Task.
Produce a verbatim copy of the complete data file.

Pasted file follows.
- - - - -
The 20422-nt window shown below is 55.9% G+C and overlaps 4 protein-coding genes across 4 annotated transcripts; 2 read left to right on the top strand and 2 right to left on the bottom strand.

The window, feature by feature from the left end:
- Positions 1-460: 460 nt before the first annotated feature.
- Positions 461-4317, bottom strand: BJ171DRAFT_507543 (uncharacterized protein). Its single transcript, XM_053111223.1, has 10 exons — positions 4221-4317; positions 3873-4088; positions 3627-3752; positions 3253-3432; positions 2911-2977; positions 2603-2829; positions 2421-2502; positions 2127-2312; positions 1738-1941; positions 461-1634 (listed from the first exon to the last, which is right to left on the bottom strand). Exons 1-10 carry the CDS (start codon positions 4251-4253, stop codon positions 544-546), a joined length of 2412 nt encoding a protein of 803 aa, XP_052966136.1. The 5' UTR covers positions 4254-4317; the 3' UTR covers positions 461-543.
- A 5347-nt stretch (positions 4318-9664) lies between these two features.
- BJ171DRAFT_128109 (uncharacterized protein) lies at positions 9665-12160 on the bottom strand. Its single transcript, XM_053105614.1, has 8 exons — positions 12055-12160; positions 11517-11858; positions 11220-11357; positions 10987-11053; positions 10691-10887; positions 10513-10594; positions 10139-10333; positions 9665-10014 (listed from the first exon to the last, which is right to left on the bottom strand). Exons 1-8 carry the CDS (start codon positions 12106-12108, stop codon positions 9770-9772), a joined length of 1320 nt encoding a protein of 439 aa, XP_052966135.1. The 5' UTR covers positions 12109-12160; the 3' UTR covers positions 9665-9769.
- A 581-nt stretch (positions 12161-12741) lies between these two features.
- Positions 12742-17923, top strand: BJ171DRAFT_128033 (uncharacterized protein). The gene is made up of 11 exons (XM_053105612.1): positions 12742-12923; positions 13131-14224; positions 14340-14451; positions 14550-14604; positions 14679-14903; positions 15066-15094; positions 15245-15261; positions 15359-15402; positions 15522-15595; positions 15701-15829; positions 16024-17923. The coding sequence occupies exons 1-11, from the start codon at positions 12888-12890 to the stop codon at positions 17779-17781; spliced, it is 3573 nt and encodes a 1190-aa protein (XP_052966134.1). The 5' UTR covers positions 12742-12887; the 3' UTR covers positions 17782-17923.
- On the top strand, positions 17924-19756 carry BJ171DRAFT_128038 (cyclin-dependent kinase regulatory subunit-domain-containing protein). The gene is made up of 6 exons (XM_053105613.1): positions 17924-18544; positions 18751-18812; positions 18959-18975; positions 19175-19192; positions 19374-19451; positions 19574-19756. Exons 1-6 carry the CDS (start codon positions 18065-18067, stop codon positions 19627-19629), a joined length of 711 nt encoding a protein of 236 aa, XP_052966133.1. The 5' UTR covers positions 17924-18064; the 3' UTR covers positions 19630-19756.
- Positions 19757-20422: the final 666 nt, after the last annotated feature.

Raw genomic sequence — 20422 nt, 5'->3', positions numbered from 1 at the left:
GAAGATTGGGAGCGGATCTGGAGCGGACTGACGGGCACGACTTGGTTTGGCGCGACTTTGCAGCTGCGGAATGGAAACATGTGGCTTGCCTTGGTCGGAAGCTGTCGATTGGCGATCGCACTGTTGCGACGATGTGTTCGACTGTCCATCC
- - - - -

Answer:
The 20422-nt window shown below is 55.9% G+C and overlaps 4 protein-coding genes across 4 annotated transcripts; 2 read left to right on the top strand and 2 right to left on the bottom strand.

The window, feature by feature from the left end:
- Positions 1-460: 460 nt before the first annotated feature.
- Positions 461-4317, bottom strand: BJ171DRAFT_507543 (uncharacterized protein). Its single transcript, XM_053111223.1, has 10 exons — positions 4221-4317; positions 3873-4088; positions 3627-3752; positions 3253-3432; positions 2911-2977; positions 2603-2829; positions 2421-2502; positions 2127-2312; positions 1738-1941; positions 461-1634 (listed from the first exon to the last, which is right to left on the bottom strand). Exons 1-10 carry the CDS (start codon positions 4251-4253, stop codon positions 544-546), a joined length of 2412 nt encoding a protein of 803 aa, XP_052966136.1. The 5' UTR covers positions 4254-4317; the 3' UTR covers positions 461-543.
- A 5347-nt stretch (positions 4318-9664) lies between these two features.
- BJ171DRAFT_128109 (uncharacterized protein) lies at positions 9665-12160 on the bottom strand. Its single transcript, XM_053105614.1, has 8 exons — positions 12055-12160; positions 11517-11858; positions 11220-11357; positions 10987-11053; positions 10691-10887; positions 10513-10594; positions 10139-10333; positions 9665-10014 (listed from the first exon to the last, which is right to left on the bottom strand). Exons 1-8 carry the CDS (start codon positions 12106-12108, stop codon positions 9770-9772), a joined length of 1320 nt encoding a protein of 439 aa, XP_052966135.1. The 5' UTR covers positions 12109-12160; the 3' UTR covers positions 9665-9769.
- A 581-nt stretch (positions 12161-12741) lies between these two features.
- Positions 12742-17923, top strand: BJ171DRAFT_128033 (uncharacterized protein). The gene is made up of 11 exons (XM_053105612.1): positions 12742-12923; positions 13131-14224; positions 14340-14451; positions 14550-14604; positions 14679-14903; positions 15066-15094; positions 15245-15261; positions 15359-15402; positions 15522-15595; positions 15701-15829; positions 16024-17923. The coding sequence occupies exons 1-11, from the start codon at positions 12888-12890 to the stop codon at positions 17779-17781; spliced, it is 3573 nt and encodes a 1190-aa protein (XP_052966134.1). The 5' UTR covers positions 12742-12887; the 3' UTR covers positions 17782-17923.
- On the top strand, positions 17924-19756 carry BJ171DRAFT_128038 (cyclin-dependent kinase regulatory subunit-domain-containing protein). The gene is made up of 6 exons (XM_053105613.1): positions 17924-18544; positions 18751-18812; positions 18959-18975; positions 19175-19192; positions 19374-19451; positions 19574-19756. Exons 1-6 carry the CDS (start codon positions 18065-18067, stop codon positions 19627-19629), a joined length of 711 nt encoding a protein of 236 aa, XP_052966133.1. The 5' UTR covers positions 17924-18064; the 3' UTR covers positions 19630-19756.
- Positions 19757-20422: the final 666 nt, after the last annotated feature.

Raw genomic sequence — 20422 nt, 5'->3', positions numbered from 1 at the left:
GAAGATTGGGAGCGGATCTGGAGCGGACTGACGGGCACGACTTGGTTTGGCGCGACTTTGCAGCTGCGGAATGGAAACATGTGGCTTGCCTTGGTCGGAAGCTGTCGATTGGCGATCGCACTGTTGCGACGATGTGTTCGACTGTCCATCC